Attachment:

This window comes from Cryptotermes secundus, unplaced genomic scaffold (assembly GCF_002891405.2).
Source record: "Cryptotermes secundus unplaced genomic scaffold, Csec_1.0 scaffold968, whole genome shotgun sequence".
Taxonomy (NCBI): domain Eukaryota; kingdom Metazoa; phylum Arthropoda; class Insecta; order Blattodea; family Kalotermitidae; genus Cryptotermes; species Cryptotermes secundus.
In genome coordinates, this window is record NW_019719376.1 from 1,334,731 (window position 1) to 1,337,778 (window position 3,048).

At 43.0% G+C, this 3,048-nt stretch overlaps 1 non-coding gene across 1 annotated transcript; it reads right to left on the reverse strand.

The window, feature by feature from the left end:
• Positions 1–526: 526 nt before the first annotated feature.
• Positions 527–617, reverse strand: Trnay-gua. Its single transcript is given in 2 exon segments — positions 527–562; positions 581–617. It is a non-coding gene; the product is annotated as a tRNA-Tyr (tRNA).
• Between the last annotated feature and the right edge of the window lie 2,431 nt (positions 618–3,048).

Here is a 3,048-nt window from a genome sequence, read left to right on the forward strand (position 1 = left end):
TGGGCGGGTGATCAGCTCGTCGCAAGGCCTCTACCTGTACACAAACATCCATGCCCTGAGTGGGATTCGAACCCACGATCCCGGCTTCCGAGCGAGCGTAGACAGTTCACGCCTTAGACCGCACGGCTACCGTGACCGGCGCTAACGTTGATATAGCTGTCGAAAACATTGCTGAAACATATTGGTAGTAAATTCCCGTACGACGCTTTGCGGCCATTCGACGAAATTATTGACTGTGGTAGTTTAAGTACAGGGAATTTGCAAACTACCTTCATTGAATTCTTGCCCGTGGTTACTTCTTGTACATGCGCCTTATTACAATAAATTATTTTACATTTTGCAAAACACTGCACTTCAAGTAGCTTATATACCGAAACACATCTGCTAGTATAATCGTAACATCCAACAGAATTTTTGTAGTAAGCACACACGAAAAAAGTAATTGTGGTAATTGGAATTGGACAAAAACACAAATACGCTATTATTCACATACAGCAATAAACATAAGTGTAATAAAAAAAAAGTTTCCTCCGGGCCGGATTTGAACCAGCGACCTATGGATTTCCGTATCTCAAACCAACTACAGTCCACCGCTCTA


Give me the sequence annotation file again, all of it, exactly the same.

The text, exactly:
This window comes from Cryptotermes secundus, unplaced genomic scaffold (assembly GCF_002891405.2).
Source record: "Cryptotermes secundus unplaced genomic scaffold, Csec_1.0 scaffold968, whole genome shotgun sequence".
Taxonomy (NCBI): domain Eukaryota; kingdom Metazoa; phylum Arthropoda; class Insecta; order Blattodea; family Kalotermitidae; genus Cryptotermes; species Cryptotermes secundus.
In genome coordinates, this window is record NW_019719376.1 from 1,334,731 (window position 1) to 1,337,778 (window position 3,048).

At 43.0% G+C, this 3,048-nt stretch overlaps 1 non-coding gene across 1 annotated transcript; it reads right to left on the reverse strand.

The window, feature by feature from the left end:
• Positions 1–526: 526 nt before the first annotated feature.
• Positions 527–617, reverse strand: Trnay-gua. Its single transcript is given in 2 exon segments — positions 527–562; positions 581–617. It is a non-coding gene; the product is annotated as a tRNA-Tyr (tRNA).
• Between the last annotated feature and the right edge of the window lie 2,431 nt (positions 618–3,048).

Here is a 3,048-nt window from a genome sequence, read left to right on the forward strand (position 1 = left end):
TGGGCGGGTGATCAGCTCGTCGCAAGGCCTCTACCTGTACACAAACATCCATGCCCTGAGTGGGATTCGAACCCACGATCCCGGCTTCCGAGCGAGCGTAGACAGTTCACGCCTTAGACCGCACGGCTACCGTGACCGGCGCTAACGTTGATATAGCTGTCGAAAACATTGCTGAAACATATTGGTAGTAAATTCCCGTACGACGCTTTGCGGCCATTCGACGAAATTATTGACTGTGGTAGTTTAAGTACAGGGAATTTGCAAACTACCTTCATTGAATTCTTGCCCGTGGTTACTTCTTGTACATGCGCCTTATTACAATAAATTATTTTACATTTTGCAAAACACTGCACTTCAAGTAGCTTATATACCGAAACACATCTGCTAGTATAATCGTAACATCCAACAGAATTTTTGTAGTAAGCACACACGAAAAAAGTAATTGTGGTAATTGGAATTGGACAAAAACACAAATACGCTATTATTCACATACAGCAATAAACATAAGTGTAATAAAAAAAAAGTTTCCTCCGGGCCGGATTTGAACCAGCGACCTATGGATTTCCGTATCTCAAACCAACTACAGTCCACCGCTCTA